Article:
Becoming secure, becoming Swedish? Being Transnational

Student thesis: Master's ThesisMaster of Philosophy (MPhil)

Abstract

With the significant rise in the global migration of people, human migration between countries is a topic that has grown in importance. Poverty, war, natural disasters, political strife and pandemics are all factors that may drive migrants to leave the places they live and seek out destinations of refuge, while others may relocate for a myriad of reasons; work, or relationship commitments, to name but two. The anthropology of migration, as a body of knowledge, has matured as new explanations have been sought for successfully integrating migrants into host countries. This has led to questions regarding ‘integration’ of migrants into host societies as being critical issues for anthropological analysis, as well as in terms of policy. anthropological research undertaken on migration from poor to rich countries has primarily focused on three broad areas: discrimination and disqualification by the host population, strategies for the sustenance of group identity, and the relationship between immigrant culture and majority culture. In this regard, Sweden is a country that has, over the years, accommodated a substantial number of migrants in comparison to some of the other European nations; integrating migrants into Swedish society is a story of abiding complexity. Through the experiences of participants, this thesis is focused upon capturing some of that complexity. Evidence for the study was collected by interviewing migrants to Sweden. The study found that integration is never complete. The study suggests that being ‘integrated’ is never final – things can happen to make you ‘unintegrated’ once more. Integration is never final – and often only ever a partial process. The principal challenge that hinders being able to measure ‘integration’ is its nuanced, partial, fluid, and complex nature.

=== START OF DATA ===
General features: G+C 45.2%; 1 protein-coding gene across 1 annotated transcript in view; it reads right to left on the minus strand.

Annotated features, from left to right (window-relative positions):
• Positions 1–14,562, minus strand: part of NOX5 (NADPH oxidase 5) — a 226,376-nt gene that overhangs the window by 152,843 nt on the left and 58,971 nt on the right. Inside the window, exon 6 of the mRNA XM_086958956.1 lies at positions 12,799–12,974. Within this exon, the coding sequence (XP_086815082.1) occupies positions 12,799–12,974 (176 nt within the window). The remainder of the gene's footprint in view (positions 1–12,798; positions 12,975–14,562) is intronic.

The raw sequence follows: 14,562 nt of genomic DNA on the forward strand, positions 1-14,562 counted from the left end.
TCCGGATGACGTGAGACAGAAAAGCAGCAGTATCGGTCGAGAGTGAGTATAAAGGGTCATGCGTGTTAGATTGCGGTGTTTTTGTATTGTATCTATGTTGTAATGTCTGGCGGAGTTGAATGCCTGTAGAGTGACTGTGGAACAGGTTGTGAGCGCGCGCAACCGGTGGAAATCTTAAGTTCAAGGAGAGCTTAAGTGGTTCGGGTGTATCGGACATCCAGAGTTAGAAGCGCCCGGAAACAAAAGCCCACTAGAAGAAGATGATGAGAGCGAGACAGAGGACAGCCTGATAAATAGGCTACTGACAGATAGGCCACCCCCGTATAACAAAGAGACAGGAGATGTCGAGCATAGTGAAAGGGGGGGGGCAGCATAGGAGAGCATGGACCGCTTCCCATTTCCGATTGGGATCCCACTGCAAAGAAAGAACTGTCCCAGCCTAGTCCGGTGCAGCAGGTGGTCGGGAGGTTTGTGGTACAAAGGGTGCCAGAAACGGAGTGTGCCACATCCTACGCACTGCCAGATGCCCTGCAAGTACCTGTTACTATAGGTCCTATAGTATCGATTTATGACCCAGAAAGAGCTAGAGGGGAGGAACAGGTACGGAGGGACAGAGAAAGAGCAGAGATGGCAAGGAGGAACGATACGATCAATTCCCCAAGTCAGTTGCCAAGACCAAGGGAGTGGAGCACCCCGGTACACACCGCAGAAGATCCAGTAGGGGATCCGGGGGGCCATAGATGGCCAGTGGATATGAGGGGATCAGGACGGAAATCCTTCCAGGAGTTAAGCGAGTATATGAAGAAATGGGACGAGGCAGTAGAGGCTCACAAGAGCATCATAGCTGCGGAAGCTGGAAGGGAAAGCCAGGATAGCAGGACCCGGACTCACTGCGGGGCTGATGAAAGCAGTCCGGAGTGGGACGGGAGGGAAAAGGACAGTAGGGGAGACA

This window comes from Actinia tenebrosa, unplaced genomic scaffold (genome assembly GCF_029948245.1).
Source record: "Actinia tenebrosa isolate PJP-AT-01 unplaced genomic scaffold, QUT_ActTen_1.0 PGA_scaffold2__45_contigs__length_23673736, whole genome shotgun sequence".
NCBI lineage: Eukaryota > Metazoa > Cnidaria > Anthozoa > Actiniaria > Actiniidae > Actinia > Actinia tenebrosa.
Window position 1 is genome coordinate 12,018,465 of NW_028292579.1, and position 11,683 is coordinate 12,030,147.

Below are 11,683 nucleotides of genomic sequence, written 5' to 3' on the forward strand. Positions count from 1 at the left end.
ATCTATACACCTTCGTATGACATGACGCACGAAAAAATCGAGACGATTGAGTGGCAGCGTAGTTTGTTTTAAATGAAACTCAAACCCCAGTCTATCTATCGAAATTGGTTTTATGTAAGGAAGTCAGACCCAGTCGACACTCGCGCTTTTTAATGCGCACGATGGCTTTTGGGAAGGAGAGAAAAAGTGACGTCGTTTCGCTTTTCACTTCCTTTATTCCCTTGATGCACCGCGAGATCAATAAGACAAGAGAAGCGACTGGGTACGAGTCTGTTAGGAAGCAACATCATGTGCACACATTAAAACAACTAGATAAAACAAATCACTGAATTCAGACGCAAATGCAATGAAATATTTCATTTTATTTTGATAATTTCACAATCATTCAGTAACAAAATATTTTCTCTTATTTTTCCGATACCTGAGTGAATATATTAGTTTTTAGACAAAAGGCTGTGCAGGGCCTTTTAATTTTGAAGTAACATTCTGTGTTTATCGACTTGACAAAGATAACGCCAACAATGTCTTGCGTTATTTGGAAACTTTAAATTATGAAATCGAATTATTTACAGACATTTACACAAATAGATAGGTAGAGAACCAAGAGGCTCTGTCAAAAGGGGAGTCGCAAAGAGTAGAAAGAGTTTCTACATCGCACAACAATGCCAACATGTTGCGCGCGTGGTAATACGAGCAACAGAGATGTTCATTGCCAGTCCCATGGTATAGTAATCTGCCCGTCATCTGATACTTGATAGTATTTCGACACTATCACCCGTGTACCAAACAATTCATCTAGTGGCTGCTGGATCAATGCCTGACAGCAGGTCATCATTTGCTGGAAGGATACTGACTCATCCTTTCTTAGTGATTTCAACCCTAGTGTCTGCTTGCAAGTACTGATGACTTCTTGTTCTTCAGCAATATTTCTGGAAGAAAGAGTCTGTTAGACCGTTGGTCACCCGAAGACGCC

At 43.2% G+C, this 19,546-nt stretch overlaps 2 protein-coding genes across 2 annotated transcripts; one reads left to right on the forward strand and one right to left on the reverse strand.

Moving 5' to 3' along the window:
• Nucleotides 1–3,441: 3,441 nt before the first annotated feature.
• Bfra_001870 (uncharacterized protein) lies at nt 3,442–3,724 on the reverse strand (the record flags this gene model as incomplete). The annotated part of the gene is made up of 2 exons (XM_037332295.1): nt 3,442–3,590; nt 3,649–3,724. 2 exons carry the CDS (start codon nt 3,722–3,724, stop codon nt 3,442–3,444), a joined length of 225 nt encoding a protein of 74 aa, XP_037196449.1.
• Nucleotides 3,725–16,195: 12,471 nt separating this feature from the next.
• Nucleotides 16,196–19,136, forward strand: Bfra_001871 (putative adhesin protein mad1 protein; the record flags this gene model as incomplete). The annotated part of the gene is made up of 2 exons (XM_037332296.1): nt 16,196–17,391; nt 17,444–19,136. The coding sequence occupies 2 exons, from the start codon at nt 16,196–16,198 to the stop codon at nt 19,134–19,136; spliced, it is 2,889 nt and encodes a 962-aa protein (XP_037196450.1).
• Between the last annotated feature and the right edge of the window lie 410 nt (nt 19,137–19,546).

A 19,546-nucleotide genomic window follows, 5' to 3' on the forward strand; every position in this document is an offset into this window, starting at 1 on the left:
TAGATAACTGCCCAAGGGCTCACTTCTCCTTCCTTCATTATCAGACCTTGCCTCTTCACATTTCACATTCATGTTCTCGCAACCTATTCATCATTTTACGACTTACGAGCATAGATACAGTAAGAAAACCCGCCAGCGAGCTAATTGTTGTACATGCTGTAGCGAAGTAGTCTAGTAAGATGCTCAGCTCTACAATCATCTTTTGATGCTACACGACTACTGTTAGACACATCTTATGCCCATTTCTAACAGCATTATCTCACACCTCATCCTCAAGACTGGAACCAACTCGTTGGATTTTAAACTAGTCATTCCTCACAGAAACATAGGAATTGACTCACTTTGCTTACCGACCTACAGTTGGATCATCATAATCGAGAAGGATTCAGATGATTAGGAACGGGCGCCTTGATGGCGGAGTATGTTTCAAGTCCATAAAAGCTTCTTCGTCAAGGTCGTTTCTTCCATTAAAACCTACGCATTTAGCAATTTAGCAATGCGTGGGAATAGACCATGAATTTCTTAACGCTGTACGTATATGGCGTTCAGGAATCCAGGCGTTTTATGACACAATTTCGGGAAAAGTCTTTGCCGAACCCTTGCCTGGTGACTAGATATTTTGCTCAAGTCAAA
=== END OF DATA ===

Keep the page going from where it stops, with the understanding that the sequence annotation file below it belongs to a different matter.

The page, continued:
Date of Award21 Mar 2023
Original languageEnglish
Awarding Institution
  • University of Bristol
SupervisorNeil C M Carrier (Supervisor) & Fiona M Jordan (Supervisor)

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